Correlation for 2 sets of continuous values: Pearson Product-moment Coefficient (r)

Use the Pearson coefficientwhen both variables are at the interval level of measurement and normally-distributed in the population. It can be calculated in Excel if you have the data analysis module installed.

Example: A researcher wants to know whether scores on a linguistic ability test predict scores on the final exam in an Arabic language class. Here are the data from a dozen participants:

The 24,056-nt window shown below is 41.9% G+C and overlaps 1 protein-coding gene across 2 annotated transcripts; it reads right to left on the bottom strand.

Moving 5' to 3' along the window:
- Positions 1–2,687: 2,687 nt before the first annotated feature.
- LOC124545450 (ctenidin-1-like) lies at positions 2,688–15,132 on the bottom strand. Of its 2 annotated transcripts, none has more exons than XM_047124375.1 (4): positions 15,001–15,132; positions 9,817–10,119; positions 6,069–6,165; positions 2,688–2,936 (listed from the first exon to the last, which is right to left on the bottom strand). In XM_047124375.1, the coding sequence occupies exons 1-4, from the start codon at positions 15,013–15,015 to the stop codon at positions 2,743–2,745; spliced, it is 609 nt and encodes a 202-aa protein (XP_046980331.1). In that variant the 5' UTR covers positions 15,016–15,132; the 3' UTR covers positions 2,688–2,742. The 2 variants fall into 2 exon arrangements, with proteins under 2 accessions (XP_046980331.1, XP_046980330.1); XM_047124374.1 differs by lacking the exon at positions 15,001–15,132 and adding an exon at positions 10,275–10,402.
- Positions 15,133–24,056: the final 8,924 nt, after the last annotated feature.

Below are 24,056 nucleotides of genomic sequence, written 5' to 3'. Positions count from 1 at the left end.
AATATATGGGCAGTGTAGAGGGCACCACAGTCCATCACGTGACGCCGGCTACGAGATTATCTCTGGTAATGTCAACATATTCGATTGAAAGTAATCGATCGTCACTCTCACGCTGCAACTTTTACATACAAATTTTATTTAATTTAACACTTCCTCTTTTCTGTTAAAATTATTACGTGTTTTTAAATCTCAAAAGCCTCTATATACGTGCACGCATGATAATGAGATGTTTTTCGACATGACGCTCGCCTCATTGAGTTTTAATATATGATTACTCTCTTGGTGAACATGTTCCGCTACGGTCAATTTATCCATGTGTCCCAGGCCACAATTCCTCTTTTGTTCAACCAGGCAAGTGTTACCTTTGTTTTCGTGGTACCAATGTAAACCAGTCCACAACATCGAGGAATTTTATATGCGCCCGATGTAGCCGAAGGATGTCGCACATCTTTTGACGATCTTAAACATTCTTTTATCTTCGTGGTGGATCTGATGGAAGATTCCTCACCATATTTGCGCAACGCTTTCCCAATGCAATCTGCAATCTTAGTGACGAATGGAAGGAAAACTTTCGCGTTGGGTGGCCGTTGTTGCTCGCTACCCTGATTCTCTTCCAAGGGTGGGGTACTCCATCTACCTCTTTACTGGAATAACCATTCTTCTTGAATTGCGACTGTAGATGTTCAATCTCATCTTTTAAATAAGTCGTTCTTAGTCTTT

Subject Linguistic aptitude (X) Final exam score (Y) 1 5 5 2 10 20 3 6 4 4 8 15 5 4 11 6 4 9 7 3 12 8 10 18 9 2 7 10 6 2 11 7 14 12 9 17

Take a look at the formula - just to get the idea (and in case you ever need it). You don't need to memorize it.

Here is the statistical result for the above language data:

 For correlation, the null hypothesis is that r = 0 -- that there is no relationship between the variables. The correlation coefficient is .667 (+ is assumed). The positive (+) coefficient indicates that the relationship is a positive one. The p value is less than .05, we can reject the null hypothesis. Conclusion: Linguistic aptitude predicts success on the final exam.

Hand calculation example.

Next section: Correlation for ranks, Spearman rs